Statue to honour golf pioneer at home of the game
He may have signed the first ever rules of golf and treated Bonnie Prince Charlie on his sick bed but the legend of John Rattray remains relatively unknown.
Now golf fans hoping to bolster his profile have tee-d up considerable funding to celebrate the life and achievements of the 18th century doctor by erecting a larger than life statue on Leith Links – the original site of Muirfield Golf Club.
The Committee of Leith Rules Golf Society (LRGS) have raised money and commissioned the forging of life-size statue of Dr Rattray to be installed on Leith Links where the first green of the 5-hole course was situated in 1744, just as the new Rules of Golf are due to come into force in 2019.
Work has begun to prepare the site, and to help fund the necessary groundwork and maintenance a limited number of smaller statues of Rattray – designed by Kilmany sculptor David Annand and forged at Powderhall foundry in Newhaven – have been produced and are being offered for sale to golf enthusiasts.
All profits from sale of the bronzes, priced £1,750 or £4,400 depending on size will go to the Leith Rules Golf Society for the installation and maintenance of the Rattray statue.
The R&A has contributed to the project and received the first 16-inch Rattray bronze in St Andrews, while Sir Nick Faldo also raised cash by auctioning one of his rare Pringle pullovers
David Anderson, who resurrected the 1920s Kingarrock Hickory Golf course near Cupar for the National Trust, has been working with the Committee at Leith to help secure enough much-needed further funds are raised to erect the statue and give it the pedestal it deserves.
He said: “Despite the significance of this event to the development of the sport, very few golfers have ever heard of Rattray.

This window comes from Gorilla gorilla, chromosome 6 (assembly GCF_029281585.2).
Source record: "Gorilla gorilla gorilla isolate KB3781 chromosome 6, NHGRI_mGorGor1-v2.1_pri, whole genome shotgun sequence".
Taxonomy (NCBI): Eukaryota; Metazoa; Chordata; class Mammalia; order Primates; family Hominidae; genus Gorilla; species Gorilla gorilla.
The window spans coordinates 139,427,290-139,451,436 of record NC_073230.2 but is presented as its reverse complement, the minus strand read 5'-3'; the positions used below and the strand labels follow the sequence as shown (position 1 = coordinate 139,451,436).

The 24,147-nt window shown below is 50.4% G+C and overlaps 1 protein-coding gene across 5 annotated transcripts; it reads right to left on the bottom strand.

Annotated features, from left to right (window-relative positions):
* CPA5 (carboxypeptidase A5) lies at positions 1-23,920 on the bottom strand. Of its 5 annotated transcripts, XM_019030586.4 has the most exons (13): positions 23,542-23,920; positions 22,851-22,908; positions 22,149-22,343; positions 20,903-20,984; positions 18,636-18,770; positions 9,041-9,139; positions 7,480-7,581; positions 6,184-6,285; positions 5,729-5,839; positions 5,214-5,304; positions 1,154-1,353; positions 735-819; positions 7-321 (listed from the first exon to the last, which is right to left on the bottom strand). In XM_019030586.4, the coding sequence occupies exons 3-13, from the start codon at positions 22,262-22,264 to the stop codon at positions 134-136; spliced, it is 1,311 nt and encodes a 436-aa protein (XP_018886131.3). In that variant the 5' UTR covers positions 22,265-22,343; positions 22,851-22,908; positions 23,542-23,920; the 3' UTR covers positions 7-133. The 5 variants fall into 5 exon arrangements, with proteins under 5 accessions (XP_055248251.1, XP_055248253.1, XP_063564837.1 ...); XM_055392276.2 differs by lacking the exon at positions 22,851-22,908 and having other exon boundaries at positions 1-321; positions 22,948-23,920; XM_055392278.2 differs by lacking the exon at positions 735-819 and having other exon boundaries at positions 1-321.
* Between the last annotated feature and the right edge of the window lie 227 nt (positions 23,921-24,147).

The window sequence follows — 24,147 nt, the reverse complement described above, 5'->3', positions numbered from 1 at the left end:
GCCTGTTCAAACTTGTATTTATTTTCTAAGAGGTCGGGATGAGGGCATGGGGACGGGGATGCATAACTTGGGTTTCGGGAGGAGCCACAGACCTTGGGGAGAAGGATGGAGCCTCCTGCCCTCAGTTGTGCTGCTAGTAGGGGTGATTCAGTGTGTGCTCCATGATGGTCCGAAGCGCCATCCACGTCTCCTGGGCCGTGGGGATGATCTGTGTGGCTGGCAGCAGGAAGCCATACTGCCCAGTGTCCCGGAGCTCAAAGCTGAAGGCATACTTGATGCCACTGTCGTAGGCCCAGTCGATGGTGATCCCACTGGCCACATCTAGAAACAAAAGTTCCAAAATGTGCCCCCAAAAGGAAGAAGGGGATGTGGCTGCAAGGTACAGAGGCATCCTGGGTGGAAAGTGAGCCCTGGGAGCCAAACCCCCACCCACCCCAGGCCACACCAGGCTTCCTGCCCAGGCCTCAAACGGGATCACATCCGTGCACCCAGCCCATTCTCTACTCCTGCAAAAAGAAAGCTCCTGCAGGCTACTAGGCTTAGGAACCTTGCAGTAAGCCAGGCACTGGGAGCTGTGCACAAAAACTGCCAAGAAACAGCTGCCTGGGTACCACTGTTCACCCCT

“As a surgeon, champion archer, golfer and personal physician to Bonnie Prince Charlie, he led a notable life.
“Erection of his statue is long overdue and will be a lasting legacy to the history of this great sport.
“By purchasing one of these uniquely numbered bronzes, you or perhaps your golf club, will not only be contributing to a worthwhile cause, but you will own a piece of history that will increase in importance and value as the years go by,” added Mr Anderson.
Accomplished golfer Dr Rattray was an extremely influential figure at the Honourable Company of Gentlemen Golfers in Edinburgh.
He twice won the coveted Silver Club, which had been presented to at the annual competition ‘Gentlemen Golfers’ by the Edinburgh Town Council on the condition he drew up regulations for their competition and rules ‘for the goff’.
It was also his love of the sport that would save his life.
After he found himself in the thick of the doomed Jacobite uprising and facing execution, just a year after he signed the new rules, he was imprisoned in Inverness after the Battle of Culloden.
Muirfield, which originally played on Leith Links, had a number of high-ranking professional members including golf partner and Scotland’s most senior judge, Duncan Forbes, whose personal pleas saved his life.